Why Corporate Clients Share The Blame For Slow Business Travel Innovation

It's often said that innovation in corporate travel doesn't keep pace with advancements in consumer travel. Some accuse travel management companies of being stuck in the status quo. Others point fingers at booking technology providers for failing to adequately update systems. These may be fair criticisms, but travel managers shouldn't shy away from recognizing who looks back at them in the mirror, or at least who those people work for.

Companies are risk-averse. They're bureaucratic. They have legal departments keeping them out of trouble. Amid heightened . . .

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Author: David Jonas

David Jonas in 2006 co-founded business media firm ProMedia.travel after ten years as a journalist with Business Travel News. David rejoined BTN in 2010 as executive editor when its parent company acquired ProMedia, and in 2014 co-created The Company Dime. David has a bachelor's degree in communications from Cornell University.


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Thomas TullochAndy MenkesSudarshan Jagannathan Recent comment authors
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Sudarshan Jagannathan
Sudarshan Jagannathan

Great piece as always Jay and team. Is there some sort of an adoption scorecard by region that can be shared to understand who adopts well and why/how? In my experience, travel managers are open to the conversation of adding new content and suppliers but the internal cost of change is high and gets lost in upward communication. Can’t blame them, a flawless (ha!) implementation has more invisible costs than planned historically and leaders want assurance on how to best tag the revenue/cost targets.

Thomas Tulloch

Great article and fantastic advice and observations made by both Visser and Benjamin. The bottom line is with the rapid pace of disruptive technologies being adopted that improve the traveler experience (Uber & Lyft) for example, it’s virtually impossible to fight the trends regardless of the dictates of your corporate travel policy. If improving productivity on the road means breaking policy, corporate travelers will break policy every time. We see it in the data with all the corporate clients we work with. Even those who have policies that prohibit the use of the sharing economy products and services out there,… Read more »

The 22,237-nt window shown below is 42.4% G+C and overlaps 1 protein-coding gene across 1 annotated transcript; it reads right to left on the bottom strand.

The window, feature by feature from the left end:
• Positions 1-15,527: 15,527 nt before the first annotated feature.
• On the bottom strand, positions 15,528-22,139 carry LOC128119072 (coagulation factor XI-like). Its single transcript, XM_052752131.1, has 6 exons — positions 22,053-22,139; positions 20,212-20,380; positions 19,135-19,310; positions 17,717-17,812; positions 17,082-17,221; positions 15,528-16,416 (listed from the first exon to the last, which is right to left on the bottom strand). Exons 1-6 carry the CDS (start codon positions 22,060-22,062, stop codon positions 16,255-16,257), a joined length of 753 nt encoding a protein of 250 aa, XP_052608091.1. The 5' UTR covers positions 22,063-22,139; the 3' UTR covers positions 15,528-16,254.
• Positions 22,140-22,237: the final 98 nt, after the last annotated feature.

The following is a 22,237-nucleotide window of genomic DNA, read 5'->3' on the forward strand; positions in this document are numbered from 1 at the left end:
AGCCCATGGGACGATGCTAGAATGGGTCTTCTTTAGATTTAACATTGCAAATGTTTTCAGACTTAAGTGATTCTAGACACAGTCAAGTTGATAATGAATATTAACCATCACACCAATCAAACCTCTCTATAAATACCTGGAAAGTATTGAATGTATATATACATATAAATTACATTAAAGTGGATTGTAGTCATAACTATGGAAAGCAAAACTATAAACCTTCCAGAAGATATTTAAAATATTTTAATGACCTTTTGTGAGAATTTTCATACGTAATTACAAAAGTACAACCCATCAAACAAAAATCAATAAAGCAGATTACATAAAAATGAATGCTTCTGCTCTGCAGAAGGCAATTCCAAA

Andy Menkes
Andy Menkes

This is always going to be a hot topic with as many opinions as there are options. Data security is a global issue and allowing a (new) third party to have access to travelers and their data has inherent risks. I am on the same page as Rita in that if you can rely on the TMC to be the (new technology) integrator it can accelerate the process and also ensure that the new entrant can interoperate within the TMC/GDS ecosystem. It’s not as simple as just “app approval,” and the due diligence that slows down a process is a… Read more »

Thomas Tulloch

Great point about the data security issue, although it’s no longer just about “data security,” it’s also about “data privacy.” While the two go hand and glove this has become a more pressing priority for company IT departments who have moved away from delivering innovative technology solutions and are now the new gatekeepers for (new) technologies being adopted. IT is the governing authority over what technologies get approved and for whom they allow access to employee data (I call this duty of care for data). It’s now imperative that the new tech being adopted (apps or third parties) survive the… Read more »